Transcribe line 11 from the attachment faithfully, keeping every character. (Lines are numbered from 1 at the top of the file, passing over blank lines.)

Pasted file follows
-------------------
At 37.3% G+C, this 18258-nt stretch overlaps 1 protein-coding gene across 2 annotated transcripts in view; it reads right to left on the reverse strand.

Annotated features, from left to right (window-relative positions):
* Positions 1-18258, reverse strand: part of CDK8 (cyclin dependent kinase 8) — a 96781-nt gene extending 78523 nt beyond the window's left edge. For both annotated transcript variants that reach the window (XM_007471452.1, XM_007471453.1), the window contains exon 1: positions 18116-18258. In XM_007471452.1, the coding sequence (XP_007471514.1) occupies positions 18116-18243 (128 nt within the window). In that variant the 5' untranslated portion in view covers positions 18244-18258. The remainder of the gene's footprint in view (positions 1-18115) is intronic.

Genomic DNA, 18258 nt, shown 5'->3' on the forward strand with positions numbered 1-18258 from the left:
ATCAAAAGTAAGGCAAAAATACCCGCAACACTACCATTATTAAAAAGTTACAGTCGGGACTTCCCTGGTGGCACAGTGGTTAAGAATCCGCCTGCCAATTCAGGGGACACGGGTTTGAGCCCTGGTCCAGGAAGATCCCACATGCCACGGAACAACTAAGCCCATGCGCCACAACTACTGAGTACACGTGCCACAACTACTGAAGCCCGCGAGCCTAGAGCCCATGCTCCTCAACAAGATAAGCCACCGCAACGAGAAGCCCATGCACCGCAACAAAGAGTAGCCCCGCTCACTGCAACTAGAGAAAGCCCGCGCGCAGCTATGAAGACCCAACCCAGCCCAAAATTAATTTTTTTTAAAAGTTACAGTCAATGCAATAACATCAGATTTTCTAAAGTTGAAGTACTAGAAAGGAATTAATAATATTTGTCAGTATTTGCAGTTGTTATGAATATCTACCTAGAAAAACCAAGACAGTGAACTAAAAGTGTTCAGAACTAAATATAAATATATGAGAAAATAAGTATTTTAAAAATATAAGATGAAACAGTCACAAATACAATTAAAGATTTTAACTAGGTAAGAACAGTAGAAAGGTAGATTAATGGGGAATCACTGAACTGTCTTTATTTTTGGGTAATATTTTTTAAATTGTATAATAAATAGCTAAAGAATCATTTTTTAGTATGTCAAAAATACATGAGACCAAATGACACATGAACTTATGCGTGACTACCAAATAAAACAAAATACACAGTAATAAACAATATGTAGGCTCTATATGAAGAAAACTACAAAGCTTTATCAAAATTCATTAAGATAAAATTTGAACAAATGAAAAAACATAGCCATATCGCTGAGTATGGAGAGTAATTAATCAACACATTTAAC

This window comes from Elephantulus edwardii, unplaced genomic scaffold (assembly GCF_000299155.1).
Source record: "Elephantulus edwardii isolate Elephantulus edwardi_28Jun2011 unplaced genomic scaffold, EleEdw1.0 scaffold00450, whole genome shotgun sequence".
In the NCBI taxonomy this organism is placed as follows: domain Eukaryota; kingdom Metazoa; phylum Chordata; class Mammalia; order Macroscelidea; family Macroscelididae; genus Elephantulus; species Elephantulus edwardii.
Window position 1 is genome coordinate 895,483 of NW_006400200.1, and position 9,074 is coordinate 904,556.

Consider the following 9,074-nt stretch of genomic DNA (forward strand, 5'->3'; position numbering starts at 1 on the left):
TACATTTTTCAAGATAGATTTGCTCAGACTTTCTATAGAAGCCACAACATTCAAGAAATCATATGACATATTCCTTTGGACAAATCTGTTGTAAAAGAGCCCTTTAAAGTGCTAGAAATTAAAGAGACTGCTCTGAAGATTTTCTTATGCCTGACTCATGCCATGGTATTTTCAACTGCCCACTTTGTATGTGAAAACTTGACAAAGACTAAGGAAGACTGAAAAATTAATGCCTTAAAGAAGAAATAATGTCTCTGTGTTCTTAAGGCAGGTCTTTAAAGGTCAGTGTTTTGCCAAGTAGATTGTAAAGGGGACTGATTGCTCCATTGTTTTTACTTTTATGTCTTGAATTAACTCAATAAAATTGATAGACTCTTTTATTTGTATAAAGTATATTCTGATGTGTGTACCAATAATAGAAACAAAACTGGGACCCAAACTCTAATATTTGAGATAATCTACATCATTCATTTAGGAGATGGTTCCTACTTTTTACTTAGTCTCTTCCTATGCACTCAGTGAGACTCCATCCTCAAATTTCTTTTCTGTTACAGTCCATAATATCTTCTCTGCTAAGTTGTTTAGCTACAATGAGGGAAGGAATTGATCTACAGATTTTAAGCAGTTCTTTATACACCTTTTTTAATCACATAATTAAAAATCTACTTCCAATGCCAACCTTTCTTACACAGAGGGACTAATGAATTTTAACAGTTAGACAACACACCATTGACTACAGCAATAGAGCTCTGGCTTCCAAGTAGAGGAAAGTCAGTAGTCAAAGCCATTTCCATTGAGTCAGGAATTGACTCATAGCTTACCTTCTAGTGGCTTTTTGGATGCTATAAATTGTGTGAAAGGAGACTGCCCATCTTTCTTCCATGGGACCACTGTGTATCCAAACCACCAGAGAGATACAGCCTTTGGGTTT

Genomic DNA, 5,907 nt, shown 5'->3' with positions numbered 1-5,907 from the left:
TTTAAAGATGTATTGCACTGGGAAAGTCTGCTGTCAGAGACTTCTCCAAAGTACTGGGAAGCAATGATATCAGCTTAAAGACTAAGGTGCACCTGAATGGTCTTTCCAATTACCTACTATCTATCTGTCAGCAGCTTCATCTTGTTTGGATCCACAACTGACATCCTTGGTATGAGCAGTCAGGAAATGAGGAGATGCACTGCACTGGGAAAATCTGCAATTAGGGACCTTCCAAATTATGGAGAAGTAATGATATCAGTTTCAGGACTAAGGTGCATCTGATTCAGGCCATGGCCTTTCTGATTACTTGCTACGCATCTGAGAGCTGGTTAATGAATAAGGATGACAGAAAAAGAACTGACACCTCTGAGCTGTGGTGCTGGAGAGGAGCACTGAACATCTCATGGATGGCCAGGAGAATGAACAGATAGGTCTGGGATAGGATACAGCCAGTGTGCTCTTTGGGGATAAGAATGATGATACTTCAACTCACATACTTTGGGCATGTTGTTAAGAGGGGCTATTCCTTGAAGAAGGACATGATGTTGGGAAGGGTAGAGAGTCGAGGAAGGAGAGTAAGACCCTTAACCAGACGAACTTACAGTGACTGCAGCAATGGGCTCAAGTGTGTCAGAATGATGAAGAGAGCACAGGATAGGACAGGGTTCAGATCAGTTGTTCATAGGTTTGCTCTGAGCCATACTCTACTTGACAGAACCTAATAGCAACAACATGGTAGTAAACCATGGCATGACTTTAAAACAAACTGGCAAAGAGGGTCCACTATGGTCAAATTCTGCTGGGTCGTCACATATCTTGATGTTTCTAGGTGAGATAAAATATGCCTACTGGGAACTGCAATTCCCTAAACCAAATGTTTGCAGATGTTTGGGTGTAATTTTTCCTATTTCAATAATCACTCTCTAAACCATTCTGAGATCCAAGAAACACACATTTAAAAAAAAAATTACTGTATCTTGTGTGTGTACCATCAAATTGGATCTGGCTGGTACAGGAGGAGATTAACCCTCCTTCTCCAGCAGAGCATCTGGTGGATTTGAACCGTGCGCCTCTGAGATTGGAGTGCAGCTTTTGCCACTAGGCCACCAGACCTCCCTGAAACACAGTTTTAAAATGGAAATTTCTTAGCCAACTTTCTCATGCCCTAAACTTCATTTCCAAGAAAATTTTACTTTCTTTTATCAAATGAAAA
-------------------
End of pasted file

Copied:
TACATTTTTCAAGATAGATTTGCTCAGACTTTCTATAGAAGCCACAACATTCAAGAAATCATATGACATATTCCTTTGGACAAATCTGTTGTAAAAGAGCCCTTTAAAGTGCTAGAAATTAAAGAGACTGCTCTGAAGATTTTCTTATGCCTGACTCATGCCATGGTATTTTCAACTGCCCACTTTGTATGTGAAAACTTGACAAAGACTAAGGAAGACTGAAAAATTAATGCCTTAAAGAAGAAATAATGTCTCTGTGTTCTTAAGGCAGGTCTTTAAAGGTCAGTGTTTTGCCAAGTAGATTGTAAAGGGGACTGATTGCTCCATTGTTTTTACTTTTATGTCTTGAATTAACTCAATAAAATTGATAGACTCTTTTATTTGTATAAAGTATATTCTGATGTGTGTACCAATAATAGAAACAAAACTGGGACCCAAACTCTAATATTTGAGATAATCTACATCATTCATTTAGGAGATGGTTCCTACTTTTTACTTAGTCTCTTCCTATGCACTCAGTGAGACTCCATCCTCAAATTTCTTTTCTGTTACAGTCCATAATATCTTCTCTGCTAAGTTGTTTAGCTACAATGAGGGAAGGAATTGATCTACAGATTTTAAGCAGTTCTTTATACACCTTTTTTAATCACATAATTAAAAATCTACTTCCAATGCCAACCTTTCTTACACAGAGGGACTAATGAATTTTAACAGTTAGACAACACACCATTGACTACAGCAATAGAGCTCTGGCTTCCAAGTAGAGGAAAGTCAGTAGTCAAAGCCATTTCCATTGAGTCAGGAATTGACTCATAGCTTACCTTCTAGTGGCTTTTTGGATGCTATAAATTGTGTGAAAGGAGACTGCCCATCTTTCTTCCATGGGACCACTGTGTATCCAAACCACCAGAGAGATACAGCCTTTGGGTTT